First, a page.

“Probably the ACL tear,” Jordon said. “Not being able to play junior year was definitely a disappointment. Missing out not being to able to play with them, but still getting to be on the team was nice. Not playing was definitely hard. … Rehab was one of the hardest things I’ve ever done, just because trying to build back that muscle and not being able to do a lot of things I’m used to, like running and jumping, I couldn’t do that for four months. So that was difficult and mentally, once I got cleared, not thinking about it in the back of my head. It was a difficult process, but it was good for me once I realized that I can do this.”

“I think our Monday game (against Nixa) was my biggest disappointment,” Kivett said, “because they were 100 percent beatable.”

“Probably Monday night (against Nixa),” Talley said, “because we could beat them. I think we all believed that we were fully capable of winning districts. That’s been our goal all along and it just didn’t work out for us.”

 

THROUGH THICK AND THIN

“We’re family,” Burr said. “Like no other sports group, I don’t feel like they have the bond that we share. We’ve all grown up together and we’re like family both on and off the court. It’s been special through high school and basketball.”

“It’s been awesome,” Frazier said. “We’re all best friends and we’ve made our best friends on this team, and I can’t imagine life without them right now.”

“My overall experience here (at Neosho) has been good,” Hayes said, “mainly because of the six of us. We’ve grown up playing basketball together. At least Emilee, Allison, and I, we’ve played on the Storm basketball team, we’ve grown up playing basketball together here in Neosho. There’s been very few basketball games where I’ve played without them. Then, we’ve all played together since seventh grade and it shows the dedication that we have had as a group sticking it out over the years.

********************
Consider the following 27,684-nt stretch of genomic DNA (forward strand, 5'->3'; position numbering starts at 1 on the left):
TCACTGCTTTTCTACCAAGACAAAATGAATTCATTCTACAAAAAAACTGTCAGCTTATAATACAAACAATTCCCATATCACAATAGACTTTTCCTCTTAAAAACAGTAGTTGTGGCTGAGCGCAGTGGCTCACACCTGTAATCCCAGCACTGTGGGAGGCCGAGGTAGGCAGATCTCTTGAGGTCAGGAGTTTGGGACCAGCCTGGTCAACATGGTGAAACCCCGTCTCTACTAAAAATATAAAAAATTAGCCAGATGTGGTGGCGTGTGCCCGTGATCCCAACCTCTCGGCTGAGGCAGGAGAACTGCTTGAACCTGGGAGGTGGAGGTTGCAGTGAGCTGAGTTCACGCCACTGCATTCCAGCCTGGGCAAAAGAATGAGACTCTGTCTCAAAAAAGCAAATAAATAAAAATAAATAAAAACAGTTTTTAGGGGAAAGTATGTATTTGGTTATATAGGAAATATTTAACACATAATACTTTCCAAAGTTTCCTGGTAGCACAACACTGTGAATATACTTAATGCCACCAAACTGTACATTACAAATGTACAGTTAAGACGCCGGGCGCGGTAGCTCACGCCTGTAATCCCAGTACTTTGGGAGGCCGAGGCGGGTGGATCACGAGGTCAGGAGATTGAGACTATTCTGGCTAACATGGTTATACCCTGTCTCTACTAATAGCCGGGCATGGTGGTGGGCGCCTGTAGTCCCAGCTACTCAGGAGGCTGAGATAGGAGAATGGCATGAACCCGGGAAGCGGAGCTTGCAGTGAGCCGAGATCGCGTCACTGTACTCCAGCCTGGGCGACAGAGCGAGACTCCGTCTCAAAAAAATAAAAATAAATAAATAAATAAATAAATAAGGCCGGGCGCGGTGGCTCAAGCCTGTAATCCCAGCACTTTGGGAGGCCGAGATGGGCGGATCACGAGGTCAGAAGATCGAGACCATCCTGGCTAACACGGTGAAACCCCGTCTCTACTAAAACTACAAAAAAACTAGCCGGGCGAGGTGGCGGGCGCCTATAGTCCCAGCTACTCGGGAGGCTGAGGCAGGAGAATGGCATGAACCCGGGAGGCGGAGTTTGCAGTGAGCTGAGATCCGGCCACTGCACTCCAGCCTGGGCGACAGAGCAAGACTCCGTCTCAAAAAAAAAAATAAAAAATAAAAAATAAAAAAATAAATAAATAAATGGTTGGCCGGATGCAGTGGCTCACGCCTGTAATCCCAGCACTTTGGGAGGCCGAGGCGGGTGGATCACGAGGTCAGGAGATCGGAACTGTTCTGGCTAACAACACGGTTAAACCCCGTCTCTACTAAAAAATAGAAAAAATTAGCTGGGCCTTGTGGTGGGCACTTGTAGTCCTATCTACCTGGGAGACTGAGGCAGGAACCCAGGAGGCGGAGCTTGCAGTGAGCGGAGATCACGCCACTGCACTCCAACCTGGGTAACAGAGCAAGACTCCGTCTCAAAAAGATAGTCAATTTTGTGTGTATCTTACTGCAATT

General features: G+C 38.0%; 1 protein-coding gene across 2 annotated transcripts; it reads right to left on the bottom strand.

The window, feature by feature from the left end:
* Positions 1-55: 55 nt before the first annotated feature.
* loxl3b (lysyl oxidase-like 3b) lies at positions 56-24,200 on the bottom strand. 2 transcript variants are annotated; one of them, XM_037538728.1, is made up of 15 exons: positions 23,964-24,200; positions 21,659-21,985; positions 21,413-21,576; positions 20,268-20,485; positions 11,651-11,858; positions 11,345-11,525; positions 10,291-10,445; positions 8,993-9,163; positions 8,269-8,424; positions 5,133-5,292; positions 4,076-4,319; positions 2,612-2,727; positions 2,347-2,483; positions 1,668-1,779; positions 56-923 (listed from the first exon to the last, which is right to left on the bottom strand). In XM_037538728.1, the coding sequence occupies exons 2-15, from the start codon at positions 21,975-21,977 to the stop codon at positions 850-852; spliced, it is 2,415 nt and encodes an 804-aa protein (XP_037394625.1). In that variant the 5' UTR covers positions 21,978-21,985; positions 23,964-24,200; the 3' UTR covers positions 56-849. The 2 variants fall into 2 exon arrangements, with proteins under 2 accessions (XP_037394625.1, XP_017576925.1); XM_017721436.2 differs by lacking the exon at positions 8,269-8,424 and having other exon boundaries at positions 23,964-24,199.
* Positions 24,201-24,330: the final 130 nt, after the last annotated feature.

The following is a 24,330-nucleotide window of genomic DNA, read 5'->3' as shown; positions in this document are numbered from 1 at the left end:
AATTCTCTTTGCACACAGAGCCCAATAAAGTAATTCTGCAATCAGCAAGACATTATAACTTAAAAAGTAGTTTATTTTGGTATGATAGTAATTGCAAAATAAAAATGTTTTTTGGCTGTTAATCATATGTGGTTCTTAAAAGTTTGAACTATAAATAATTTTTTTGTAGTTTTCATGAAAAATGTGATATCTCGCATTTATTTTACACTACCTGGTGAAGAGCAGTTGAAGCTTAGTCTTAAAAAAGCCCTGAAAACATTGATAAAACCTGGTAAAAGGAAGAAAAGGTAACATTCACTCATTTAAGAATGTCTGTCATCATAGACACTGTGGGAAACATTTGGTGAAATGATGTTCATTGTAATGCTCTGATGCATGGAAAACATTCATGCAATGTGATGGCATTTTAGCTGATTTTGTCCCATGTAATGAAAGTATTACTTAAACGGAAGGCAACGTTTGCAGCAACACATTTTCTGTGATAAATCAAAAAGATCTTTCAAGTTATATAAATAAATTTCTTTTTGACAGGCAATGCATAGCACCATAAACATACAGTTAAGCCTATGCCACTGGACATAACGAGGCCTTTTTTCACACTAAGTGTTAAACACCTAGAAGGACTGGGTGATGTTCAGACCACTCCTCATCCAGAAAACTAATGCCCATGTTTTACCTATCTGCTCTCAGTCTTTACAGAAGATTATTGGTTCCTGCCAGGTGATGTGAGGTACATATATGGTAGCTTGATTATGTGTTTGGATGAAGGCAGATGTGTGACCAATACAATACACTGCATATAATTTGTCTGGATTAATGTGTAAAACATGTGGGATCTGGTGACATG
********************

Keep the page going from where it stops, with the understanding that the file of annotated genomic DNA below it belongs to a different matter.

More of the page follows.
“It’s not easy coming in for five months in a season and going on all through the summer, and not being able to wake up around (noon) like some high schoolers do. I think we’ve had a greater bond throughout the years because we were very successful in seventh and eighth grade, losing one game both seasons. I think it carried us through this season, even though it wasn’t exactly the season that we wanted … being together was more memorable that way than not.”

“We’ve all been playing together for so long,” Jordon said. “We lost a few here and there, but the six of us are super close because we’ve all been through so much and I think over the past four years, we’ve all grown individually and together. This year has been really fun, just playing with them and getting to experience everything for the last time. I’m super close with all of them and I think we’ll stay in touch somewhat throughout the years.”

“They are my family,” Kivett said. “I’ve been with most of these girls since second grade. They really made the whole experience wonderful and I’ve had a family with them, and that was really great to have the four years. … Lifetime best friends. We’re already talking about meeting in the summers every year.”

“It’s been a good experience because we’ve been a close-knit team through it all,” Talley said. “We’ve played together for so long and I think it’s made us a better team. It made our chemistry strong.”

 

COLLEGE PLANS

“Not playing sports,” Burr said. “That’s been hard to give up, but I’ll probably just go to Crowder and study.”

“I’m going to go to Missouri Southern and I want to study biology pre-medicine there while playing softball there,” Frazier said. “I’m excited about that, because I think it’s a great team and I can’t wait to go.”

“I haven’t decided on a college yet,” Hayes said, “like a specific college. Obviously, I’m going to go play collegiately, but I think I’m going to start deciding here soon. I have a couple offers, then I’m going to do some more tryouts. … It’s harder if you don’t start recruiting early, because you get into the problem of where colleges want you but they don’t have the money to offer you in scholarship money, because I’m paying for college all by myself.”

“I’m real excited (about Northwest Missouri),” Jordon said. “Just came out of the blue. Once I went to visit, I was taken away with the school and really liked all the players and the coaches. Once they offered, I jumped on it, so I’m really excited to continue basketball and go up there farther away than Neosho and experience something new. I think it will be fun. A little nervous, but excited.”

“I am going to go to Missouri State in Springfield and major in speech pathology,” Kivett said.

“I’m not completely decided on what I’m going to do,” Talley said, “but I’m going to go play soccer in college.”